Many entrepreneurs launch their business on the nights and weekends, and then are faced with the incredibly difficult question, “When do I quit my day job?”
So today I wanted to give you my opinion on how to know when it is time to leave your day job. Additionally, I have created an Excel Spreadsheet tool to help you make the decision to leave or to stay.
You can download the spreadsheet I have created here - Quit Your Day Job Spreadsheet
Let me start by giving you 4 things that I think you should have in place before you consider leaving your day job.
1. Credit Score Over 700 – I strongly encourage you to get your personal credit score in order before you consider leaving your day job. A 700 credit score does not guarantee that you will be able to secure a loan, but I can tell you that a startup, with an owner that has less than a 700 credit score is not a risk that most lenders are willing to take. If your business will require outside funding, make sure that your personal credit score is healthy before you consider leaving your day job.
2. 6 Month Emergency Fund – I believe that you should always have at least a 6 month emergency fund in savings. This means, if your family income went to 0 would you be able to pay all of your expenses from savings for 6 months? If the answer is no, you probably need to build up more savings before taking the jump into entrepreneurship.
3. 6 Month Cash Burn Fund – You can calculate your estimated cash burn per month by taking your monthly income minus your personal and business expenses. If you do this and find that with your spouse’s income you are only burning through $500 in cash per month, then you should have an extra $3,000 (6 months worth of cash burn) in savings.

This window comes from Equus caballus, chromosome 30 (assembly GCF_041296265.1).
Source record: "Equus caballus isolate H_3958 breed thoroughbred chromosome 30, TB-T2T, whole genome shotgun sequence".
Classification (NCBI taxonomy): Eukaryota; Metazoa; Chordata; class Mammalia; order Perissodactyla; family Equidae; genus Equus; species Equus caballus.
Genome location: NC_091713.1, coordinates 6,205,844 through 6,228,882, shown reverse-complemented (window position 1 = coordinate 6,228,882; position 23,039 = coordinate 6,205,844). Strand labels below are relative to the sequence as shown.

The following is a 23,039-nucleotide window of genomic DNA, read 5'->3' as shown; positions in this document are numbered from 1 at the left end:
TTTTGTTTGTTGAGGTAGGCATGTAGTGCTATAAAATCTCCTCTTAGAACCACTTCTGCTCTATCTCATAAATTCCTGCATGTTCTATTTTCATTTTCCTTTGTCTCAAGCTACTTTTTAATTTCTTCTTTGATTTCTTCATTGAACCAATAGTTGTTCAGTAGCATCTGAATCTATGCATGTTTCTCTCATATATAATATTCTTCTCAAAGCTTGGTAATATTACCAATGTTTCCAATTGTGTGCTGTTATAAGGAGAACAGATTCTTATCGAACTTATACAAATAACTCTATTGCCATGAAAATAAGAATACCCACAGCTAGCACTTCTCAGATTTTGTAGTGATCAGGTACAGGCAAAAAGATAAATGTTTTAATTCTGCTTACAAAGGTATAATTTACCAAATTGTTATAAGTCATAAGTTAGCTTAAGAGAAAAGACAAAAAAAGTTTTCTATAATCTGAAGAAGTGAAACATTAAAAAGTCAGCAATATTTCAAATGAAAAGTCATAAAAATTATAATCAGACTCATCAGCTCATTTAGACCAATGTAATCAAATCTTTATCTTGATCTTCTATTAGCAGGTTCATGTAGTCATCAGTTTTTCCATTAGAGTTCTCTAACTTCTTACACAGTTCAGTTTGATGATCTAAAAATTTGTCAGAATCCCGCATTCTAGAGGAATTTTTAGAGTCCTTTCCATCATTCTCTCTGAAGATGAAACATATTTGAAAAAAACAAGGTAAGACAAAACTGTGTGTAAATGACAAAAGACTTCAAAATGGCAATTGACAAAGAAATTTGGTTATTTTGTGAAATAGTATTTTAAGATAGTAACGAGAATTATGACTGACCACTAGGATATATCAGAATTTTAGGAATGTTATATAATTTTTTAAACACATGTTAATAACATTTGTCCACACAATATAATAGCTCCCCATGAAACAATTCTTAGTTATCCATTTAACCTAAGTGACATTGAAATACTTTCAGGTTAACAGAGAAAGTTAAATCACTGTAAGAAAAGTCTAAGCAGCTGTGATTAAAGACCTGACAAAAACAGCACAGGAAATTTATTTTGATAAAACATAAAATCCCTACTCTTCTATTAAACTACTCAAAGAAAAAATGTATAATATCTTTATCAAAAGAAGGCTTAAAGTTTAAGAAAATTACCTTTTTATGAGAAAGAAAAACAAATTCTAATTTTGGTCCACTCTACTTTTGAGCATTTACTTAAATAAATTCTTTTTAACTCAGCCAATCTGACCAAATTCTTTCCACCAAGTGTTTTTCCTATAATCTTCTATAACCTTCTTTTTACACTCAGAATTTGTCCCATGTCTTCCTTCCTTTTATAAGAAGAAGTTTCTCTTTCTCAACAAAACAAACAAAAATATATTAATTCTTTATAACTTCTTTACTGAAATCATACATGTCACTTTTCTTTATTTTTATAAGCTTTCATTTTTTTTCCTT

4. Revenue – I am sure that not everyone will agree with me, and certainly there are many businesses that never generated a dollar of revenue before a huge acquisition. For example, Instagram, was acquired by Facebook for $1 Billion before they generated their first dollar of revenue. BUT for 99% of you, I would suggest that you prove your business model before you leave your day job. Generate sales, ensure that customers are willing to pay enough for your product or service, that you can have a profitable business model. The last thing you want to do is leave your day job only to find out that you can’t sell your product or service.
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Is it time to quit your day job and focus on your own business? Use this tool to find out now – businessplanexecutivesummary.com/2012/04/is-it-…
— Adam Hoeksema (@ExecutivePlan) April 18, 2012
So here are the questions you need to answer in the Excel Spreadsheet I have provided in order to determine if you are ready to quit your day job yet, and if not, how much longer you should stay at your current job.
1. What is your personal monthly expense budget? We need to know what your family typically spends in a month.
2. What is the dollar amount of your other sources of income? For example, if you are married, your spouse’s salary needs to go into the equation as other income.
3. What is the average dollar amount you invest into the business each month of your personal money?
4. What is the average dollar amount that you withdraw from the business each month as an owner?
5. How much cash do you have in savings that is available to spend if needed?
6. With your current job, how much are you able to put into savings each month?
Once you answer those 6 questions, our spreadsheet (which you can download above) will automatically spit out some recommendations. At the end the spreadsheet will tell you how many more months you will need to stay at your day job in order to save enough money to make a comfortable transition. If the answer is 0 months, and your credit score is over 700, and you have started to generate revenue from your business, then it might finally be time for you to take that leap.
About the Author: Adam Hoeksema is the Founder of ExecutivePlan. ExecutivePlan helps entrepreneurs write powerful business plan executive summaries in order to raise capital.